Venturing into these new forms of communication also helps us to keep the church community vibrant with new members, as this is another avenue to explain and explore what we do. With over 500 million users on Facebook, 190 million on Twitter, and an unlimited audience for the blog, this is a huge community of people with whom we can communicate. When you share something on Facebook about the church, it goes to all of your friends (by appearing on their Facebook wall). If your friends find it interesting they will share it with their friends and so on; with just one post we have been able to reach hundreds, even thousands, of people.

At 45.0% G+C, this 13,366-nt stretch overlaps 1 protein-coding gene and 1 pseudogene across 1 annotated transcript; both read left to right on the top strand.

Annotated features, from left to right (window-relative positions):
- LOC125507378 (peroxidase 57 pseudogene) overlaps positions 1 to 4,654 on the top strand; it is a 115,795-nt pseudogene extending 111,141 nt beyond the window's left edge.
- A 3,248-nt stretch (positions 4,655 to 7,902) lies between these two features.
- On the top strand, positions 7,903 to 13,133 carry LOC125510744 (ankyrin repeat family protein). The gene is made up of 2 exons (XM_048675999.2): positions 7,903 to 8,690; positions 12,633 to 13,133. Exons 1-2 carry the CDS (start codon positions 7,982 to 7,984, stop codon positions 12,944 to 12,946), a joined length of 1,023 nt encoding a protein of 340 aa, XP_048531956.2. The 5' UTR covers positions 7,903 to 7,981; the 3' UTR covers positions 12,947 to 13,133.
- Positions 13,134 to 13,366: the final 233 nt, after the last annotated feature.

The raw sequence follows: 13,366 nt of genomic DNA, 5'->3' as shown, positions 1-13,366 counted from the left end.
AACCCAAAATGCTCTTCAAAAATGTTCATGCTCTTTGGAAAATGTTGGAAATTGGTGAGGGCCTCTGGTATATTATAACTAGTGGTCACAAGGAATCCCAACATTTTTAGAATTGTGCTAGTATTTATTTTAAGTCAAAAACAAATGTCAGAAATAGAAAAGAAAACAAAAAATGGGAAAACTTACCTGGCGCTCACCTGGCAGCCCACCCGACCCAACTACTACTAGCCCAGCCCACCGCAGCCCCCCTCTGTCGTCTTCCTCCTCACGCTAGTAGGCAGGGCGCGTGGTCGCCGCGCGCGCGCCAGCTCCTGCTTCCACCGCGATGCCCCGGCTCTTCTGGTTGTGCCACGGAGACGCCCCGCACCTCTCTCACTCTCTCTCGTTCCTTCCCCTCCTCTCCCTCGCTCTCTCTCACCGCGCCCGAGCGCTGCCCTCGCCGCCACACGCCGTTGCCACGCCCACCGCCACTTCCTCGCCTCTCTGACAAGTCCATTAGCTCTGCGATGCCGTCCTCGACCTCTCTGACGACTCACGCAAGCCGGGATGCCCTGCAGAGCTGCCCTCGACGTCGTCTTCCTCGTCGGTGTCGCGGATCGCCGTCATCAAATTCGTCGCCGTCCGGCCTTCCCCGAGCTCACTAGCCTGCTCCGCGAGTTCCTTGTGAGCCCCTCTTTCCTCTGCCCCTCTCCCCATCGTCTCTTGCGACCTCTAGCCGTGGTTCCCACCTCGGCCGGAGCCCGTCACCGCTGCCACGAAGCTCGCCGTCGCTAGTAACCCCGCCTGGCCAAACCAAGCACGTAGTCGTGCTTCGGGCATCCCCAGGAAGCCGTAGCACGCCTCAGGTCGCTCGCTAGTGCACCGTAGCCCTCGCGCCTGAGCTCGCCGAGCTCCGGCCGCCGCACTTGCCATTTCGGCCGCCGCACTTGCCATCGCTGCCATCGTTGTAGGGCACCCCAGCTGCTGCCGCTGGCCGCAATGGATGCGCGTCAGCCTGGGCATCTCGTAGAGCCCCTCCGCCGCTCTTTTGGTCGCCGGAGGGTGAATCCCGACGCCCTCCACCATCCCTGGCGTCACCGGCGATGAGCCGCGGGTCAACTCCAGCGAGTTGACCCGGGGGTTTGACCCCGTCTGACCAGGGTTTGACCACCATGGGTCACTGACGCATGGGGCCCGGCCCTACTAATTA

Facebook and Twitter are also a great way to provide quick updates within our community. If it’s decided the church is closing due to inclement weather, or we want to remind everyone about the UMW breakfast coming up, you will find out that information as soon as it is released, since you can receive updates from Twitter and Facebook on your mobile phones as well as on your computer.
What are they?
In the case of blogs, like this one, the author writes an entry, known as a “post,” explaining their thoughts on a topic (the term “blog” came from combining the word “web log”). The readers of the post can then share their thoughts by leaving comments, which can spark further discussion and ideas.